College Football Resource always seems to bring the scalpel to the discussion, posting careful, incisive, and spell-checked analysis to the table. (We guess we're the prison shiv-fast, cheap, and not entirely fair types.) This time it's in response to JoBu's now-moldy overview of the season, which featured quotes from other sportswriters' articles deifying coaches who, it turns out, fell a few steps short of coaching Valhalla despite winning national championships. (Or in Dennis Erickson's case, a few beers short of a 24-pack. )
Erickson: He likes beer.
The post is very thought-provoking, a rarity around here, so we thought we'd elaborate and build on a few things in a non-shitty, talking out your ass after three cups of java sort of way...
-Your post reminds of one crucial thing: coaches make this sport. More than any other. (Really, someday explain to me what a baseball manager or an NBA coach does for their paycheck, and I'll send you a whole shiny dollar in appreciation.) You've got 18-22-year olds with hyperdeveloped bodies and developing brains executing complex schemes involving 22 factors on every play for sixty minutes. In addition to coordinating this mess, you've got to have the charm to get people to come to your program in the first place. Add all the admin, media, and abiding by the NCAA's increasingly abstruse set of guidelines for how to run things, and you've got a lot riding on the personality and capabilities of a single person. Frankly, you have to be kind of crazy just to do it, which explains why Houston Nutt looks like he's going to attack someone half the time and Pete Carroll always has that blissed-out California Prozac glow about him. Even NFL coaches can delegate more and worry about less. Being a college football head coach is as close to a fiefdom as you'll find in sport. They're little kings, forever feuding with boosters, jousting with the opposition, and persuading youngsters to join the cause for a shot at glory. And like a lot of kings, they often lose their heads too soon if the kingdom fails to prosper.
If he were a king, he would have been Ethelred the Unready.
-We don't know if there's a coach to root for or against. (Or if there's any risk in doing so-it's not like you see any banner ads here. For now, we're strictly non-profit.) As a matter of fact, we're not sure there's rules to this. Generally, you either like someone based on the personality of their team or not. We're pretty clear on our biases here: we like coaches that rant, rage, make strange comments at press conferences, stoke rivalries, go for it on 4th down, and make humorous local advertisements for bucks on the side. (Tommy Tuberville, we will always love you for doing Kroger ads. Why? We're not sure, but seeing you hawking Hydrox cookies and lunchmeat just makes us giggle. Keep it up.)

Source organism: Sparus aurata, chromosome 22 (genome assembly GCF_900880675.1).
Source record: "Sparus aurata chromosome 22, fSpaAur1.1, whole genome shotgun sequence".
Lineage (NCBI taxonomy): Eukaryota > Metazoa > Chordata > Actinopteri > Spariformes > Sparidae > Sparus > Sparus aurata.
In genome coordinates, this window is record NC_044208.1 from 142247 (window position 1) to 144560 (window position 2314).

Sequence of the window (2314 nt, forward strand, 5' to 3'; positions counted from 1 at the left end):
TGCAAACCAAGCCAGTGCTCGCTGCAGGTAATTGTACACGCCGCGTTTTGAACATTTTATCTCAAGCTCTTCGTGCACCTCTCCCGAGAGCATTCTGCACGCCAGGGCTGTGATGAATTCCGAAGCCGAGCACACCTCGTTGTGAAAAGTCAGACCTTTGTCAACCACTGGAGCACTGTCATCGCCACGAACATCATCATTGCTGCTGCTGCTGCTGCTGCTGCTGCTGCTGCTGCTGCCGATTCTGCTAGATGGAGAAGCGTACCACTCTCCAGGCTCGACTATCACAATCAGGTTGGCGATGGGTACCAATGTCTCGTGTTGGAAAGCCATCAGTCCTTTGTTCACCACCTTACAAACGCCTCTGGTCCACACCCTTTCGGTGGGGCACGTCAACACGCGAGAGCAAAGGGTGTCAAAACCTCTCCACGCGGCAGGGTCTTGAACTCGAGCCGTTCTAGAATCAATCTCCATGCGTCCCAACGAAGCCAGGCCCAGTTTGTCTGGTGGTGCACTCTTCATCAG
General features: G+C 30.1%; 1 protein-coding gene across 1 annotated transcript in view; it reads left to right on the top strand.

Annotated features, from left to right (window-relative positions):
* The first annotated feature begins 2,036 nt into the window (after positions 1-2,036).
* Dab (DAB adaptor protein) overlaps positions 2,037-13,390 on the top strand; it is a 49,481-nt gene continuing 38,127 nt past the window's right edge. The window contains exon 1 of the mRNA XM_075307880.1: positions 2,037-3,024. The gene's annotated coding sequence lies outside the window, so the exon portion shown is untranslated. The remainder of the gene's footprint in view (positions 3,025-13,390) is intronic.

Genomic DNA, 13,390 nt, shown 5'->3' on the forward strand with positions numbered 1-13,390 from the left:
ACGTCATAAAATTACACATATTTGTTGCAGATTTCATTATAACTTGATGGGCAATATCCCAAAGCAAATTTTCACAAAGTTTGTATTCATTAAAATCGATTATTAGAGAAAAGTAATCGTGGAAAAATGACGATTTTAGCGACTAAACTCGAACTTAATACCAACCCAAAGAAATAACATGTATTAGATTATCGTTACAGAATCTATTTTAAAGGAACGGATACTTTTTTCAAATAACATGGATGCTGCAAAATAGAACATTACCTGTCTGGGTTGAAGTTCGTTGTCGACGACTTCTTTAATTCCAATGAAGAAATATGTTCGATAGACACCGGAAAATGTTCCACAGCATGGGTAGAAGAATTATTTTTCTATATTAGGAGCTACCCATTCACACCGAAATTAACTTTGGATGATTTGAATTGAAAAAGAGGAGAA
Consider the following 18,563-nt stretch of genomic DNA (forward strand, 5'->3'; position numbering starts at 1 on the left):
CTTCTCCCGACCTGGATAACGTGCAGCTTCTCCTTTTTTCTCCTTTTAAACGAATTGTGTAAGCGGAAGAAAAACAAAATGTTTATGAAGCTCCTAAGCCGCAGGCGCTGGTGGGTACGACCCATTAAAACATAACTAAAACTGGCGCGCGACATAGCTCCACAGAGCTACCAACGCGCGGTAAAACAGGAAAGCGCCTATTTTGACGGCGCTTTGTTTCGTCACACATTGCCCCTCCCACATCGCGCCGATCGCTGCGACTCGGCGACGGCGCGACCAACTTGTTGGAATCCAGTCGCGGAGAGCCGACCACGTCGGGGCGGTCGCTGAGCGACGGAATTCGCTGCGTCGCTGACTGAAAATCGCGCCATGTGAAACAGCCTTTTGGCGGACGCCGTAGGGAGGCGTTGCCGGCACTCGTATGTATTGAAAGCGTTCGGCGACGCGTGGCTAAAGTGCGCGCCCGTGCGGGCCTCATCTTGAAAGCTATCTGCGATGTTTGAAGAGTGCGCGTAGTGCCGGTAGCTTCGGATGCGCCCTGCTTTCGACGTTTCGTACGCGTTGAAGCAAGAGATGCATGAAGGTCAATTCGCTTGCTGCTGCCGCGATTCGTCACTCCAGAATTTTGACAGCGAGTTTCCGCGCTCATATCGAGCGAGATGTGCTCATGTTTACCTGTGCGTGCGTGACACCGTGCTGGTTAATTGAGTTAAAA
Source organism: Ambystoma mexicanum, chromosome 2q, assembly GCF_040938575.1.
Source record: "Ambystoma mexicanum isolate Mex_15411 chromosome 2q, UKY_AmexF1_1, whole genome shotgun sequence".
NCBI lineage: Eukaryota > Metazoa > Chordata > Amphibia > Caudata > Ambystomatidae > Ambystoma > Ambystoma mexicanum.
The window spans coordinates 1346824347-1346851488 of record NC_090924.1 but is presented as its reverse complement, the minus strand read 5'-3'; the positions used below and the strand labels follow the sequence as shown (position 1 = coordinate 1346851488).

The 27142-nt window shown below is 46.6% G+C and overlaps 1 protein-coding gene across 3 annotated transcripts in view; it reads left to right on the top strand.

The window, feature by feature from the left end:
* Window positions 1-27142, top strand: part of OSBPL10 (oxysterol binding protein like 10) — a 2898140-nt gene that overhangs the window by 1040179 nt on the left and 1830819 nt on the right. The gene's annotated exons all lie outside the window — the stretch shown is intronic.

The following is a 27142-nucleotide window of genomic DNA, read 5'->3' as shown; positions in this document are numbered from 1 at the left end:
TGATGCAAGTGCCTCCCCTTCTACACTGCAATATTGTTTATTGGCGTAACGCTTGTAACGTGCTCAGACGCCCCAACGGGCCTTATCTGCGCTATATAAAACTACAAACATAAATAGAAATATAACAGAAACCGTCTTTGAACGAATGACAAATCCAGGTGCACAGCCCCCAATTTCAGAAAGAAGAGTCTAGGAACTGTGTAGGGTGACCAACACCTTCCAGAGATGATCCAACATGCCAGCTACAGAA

Why? Because college football is fabulously unprofessional. Take the NFL as counterpoint. While we park it on the couch with the rest of America on Sundays, too, the pretense of grown men playing a game for a living wears on us. The sound of Merrill Hoge saying "The NFL is a league of men" while clenching his jaw and pointing at the camera like a professional wrestler, the sheer arrogance of a Bill Parcells press conference, anything about Brian Billick...it's too close to product for us. Streamlined, homogenized, and market-tested to death.
Hoge: gets a little too excited talking about "men" in "locker rooms."
And now take college football. Tommy's got his phone number in the Opelika phone book. Go ahead, look it up, it's there. The college analyst of choice isn't a blowhard like Merrill Hoge; it's Beano Cook, or Tony Barnhardt, or some other doughy, soft-spoken guy who paid his dues by working at the Nowheresville Register for ten years before getting the city paper job. Ditto for the coaches, who often just breezed in from Wichita or some D-II school in Pennsylvania. The facilities can be good, but even at big schools, quirk is the norm: checkerboard at Tennessee, old-school hashmarks at Notre Dame, and the Shoe at Ohio State. And fans in college football do things in the name of tradition that NFL franchises would ban outright (cowbells, anyone?) That individuality, that quirk, is what defines the sport for us. And heaven forbid we ever take it as seriously as pro ball.
Does he look like he's taking this seriously?
-We agree that the media goes overboard in praising coaches. But does a blog have any better chance at accuracy? Or legitimacy? In sports, I'm afraid not. Today's genius might be tomorrow's fool, and from our experience, there's very little trend or predictability in determining lasting success besides this: it's rare to have it. Ask Hal Mumme, Lou Holtz, Danny Ford, John Robinson, Steve Spurrier, or even Phil Fulmer or Jim Tressel about that. We're fans first, and that means what we say is often passionate, well-informed, and completely and utterly wrong.
So let us take this opportunity to say that while we do hope to occasionally inform, the purpose of this site would never be to help Bruce Feldman with our expertise. We can't do that because we don't have any to share. Period. (If you can, wow, then go man go.)
Hey, lack of expertise didn't stop the Ramones, though, which is why we do what we do: because the big guys can't type the word fuck as many times as they want and post pictures of Kellen Winslow, Jr's head superimposed on the Purple Rain album cover whenever they feel like it. It's thoroughly unprofessional, provincial, crude...and in tune with every thing we love about the sport.